This is Jason Durr's Vince, the knight in shining armour turned cuckoo in the nest, a “victim of the system” whose veneer of charm soon wears off to reveal the bully beneath.
Peter Forbes is hilarious as Keith, all bluster and pomposity as the skipper; Sarah Parish is priceless as his less than enthusiastic wife, sunbathing on the tiny deck, flirting with Vince and making a complete fool of herself in an ill-advised drunken reprise of her youthful stage persona.
One simple idea is surprisingly effective amid the technology and the heavy symbolism: between scenes, the actors fast forward in sharp, jerky movements as the music track distorts.

Monday, May 11, 2015



The Secret Life of Francis Bacon

at the Cramphorn Theatre


The bad boy of the British art scene in the Fifties and Sixties is brought triumphantly to life, warts and all, in this uncompromising one man show.
The performer, and the writer, is Garry Roost, whose physical appearance is not unlike Bacon's. But it is his insight into the man, his eccentricities and his vulnerability, that makes this portrait so vivid. We follow Francis to Paris in the 30s, London in the Blitz. We see his work develop; interior design, sketches, portraits, lying figures and screaming popes. And a colourful supporting cast – patrons, friends, lovers – is economically suggested with a few careful brush strokes.
A minimal set – a triptych of screens – a soundscape and a subtle score by Matthew Williams and Eddie Gray, who was a friend of the artist.
This unique performance, originally directed by Paul Garnault has been touring Australia, and will be on the Edinburgh Fringe this summer. We're lucky that it called in on Chelmsford on the way.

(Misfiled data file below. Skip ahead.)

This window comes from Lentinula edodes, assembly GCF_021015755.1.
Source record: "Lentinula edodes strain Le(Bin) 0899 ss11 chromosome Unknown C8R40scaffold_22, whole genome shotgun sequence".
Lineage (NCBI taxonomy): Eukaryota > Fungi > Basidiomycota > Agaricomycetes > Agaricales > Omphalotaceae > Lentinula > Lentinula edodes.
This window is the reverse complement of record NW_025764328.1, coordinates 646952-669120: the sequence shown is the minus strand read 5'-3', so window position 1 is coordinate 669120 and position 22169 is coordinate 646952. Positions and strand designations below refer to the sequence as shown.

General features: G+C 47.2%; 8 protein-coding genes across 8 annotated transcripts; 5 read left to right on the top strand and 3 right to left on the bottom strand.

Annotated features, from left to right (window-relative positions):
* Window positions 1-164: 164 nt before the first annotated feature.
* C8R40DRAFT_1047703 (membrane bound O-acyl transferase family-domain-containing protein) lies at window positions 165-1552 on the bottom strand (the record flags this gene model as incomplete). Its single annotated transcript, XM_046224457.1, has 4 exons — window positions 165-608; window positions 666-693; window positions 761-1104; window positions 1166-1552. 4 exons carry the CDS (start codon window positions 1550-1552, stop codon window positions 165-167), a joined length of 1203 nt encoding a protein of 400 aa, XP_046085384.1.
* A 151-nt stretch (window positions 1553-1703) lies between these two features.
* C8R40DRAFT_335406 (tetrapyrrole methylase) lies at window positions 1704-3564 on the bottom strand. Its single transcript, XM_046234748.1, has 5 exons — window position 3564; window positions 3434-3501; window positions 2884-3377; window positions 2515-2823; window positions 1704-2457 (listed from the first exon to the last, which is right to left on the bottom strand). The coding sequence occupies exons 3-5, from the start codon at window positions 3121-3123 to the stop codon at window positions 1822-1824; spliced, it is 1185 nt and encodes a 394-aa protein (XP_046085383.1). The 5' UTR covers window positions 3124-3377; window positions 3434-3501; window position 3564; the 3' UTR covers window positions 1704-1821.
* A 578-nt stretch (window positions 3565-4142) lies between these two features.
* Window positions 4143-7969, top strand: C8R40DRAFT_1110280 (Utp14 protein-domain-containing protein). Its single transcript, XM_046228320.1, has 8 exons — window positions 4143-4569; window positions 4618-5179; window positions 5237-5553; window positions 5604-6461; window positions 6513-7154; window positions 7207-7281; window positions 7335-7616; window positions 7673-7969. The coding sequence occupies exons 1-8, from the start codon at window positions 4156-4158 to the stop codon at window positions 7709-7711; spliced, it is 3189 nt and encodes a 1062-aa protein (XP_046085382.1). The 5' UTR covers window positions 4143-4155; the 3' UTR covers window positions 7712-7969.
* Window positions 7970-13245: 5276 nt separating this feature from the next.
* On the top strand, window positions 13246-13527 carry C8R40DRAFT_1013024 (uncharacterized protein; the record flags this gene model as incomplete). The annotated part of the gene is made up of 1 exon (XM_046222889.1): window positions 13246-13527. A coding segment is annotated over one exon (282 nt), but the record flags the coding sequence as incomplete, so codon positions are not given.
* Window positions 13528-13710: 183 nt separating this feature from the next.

and for The Public Reviews

Bacon's iconic art is celebrated world-wide; his paintings hang in the best museums, his images are instantly recognisable – think Screaming Pope.
But what do we know of the man, his psyche, his sexuality and his “secret life”?
Garry Roost's intriguing one-man show, somewhere between autobiography, confessional and stream of consciousness, pulls no punches. We see the artist as transvestite, lusting after stable lads, cruising and cottaging, seducing a young burglar who breaks in through the skylight, shoplifting, pickpocketing and running a gambling den. We learn that he was “painfully shy”, but was determined to “live life to the full”. We go with him to Berlin in the 30s, to Paris, and to dinner at the Orwells, where he rubs shoulders with Spender and Giacometti. And in one of the most striking moments, into the nightmare of the Blitz, with Bacon the ARP warden.

The art is not neglected, however. We see him roll up his sleeves as he waits for inspiration. He begins by designing rugs. He is influenced by Poussin and Velasquez, Muybridge and Michelangelo. His work merges the x-ray and the photograph, the inside and the outside, an entire movie compressed in a single frame. He suffers brickbats from the Daily Mail and the Times, he is outraged at being judged “insufficiently surreal”.

The simple setting consists of three pop-up screens, recalling his love of the triptych form.

Roost's physical incarnation of his subject is remarkable: fleshy, outrageous, sweary, pouting and preening, he gives an energetic, expressionistic performance that is sometimes incoherent, sometimes shockingly candid, but never dull for a moment. His face, contorted like putty, recalls the tortured faces in the paintings. Often with the help of the screens, he becomes many of the other characters that people his eventful life. A lawyer who spots his talent early on, Jessie, his childhood nanny and his partner in petty crime, and a succession of partners and “well-built working men”.

He begins his hour with us by recalling his father, veteran of the Boer War, “thrashing the pansy out of him”, and ends with Wilde's sententious advice - “Be yourself – everyone else is already taken ...” It is a totally convincing impersonation, capturing the body language and the mannerisms of the original, the wit, the sarcasm and the temper, but also powerfully suggesting the deeper passions and the unique personality of the artist and the man. “The job of the artist is always to deepen the mystery,” Bacon once said, and while this superb solo show goes some way to demystify the man, the art is wisely left unseen and sibylline.

this piece first appeared on The Public Reviews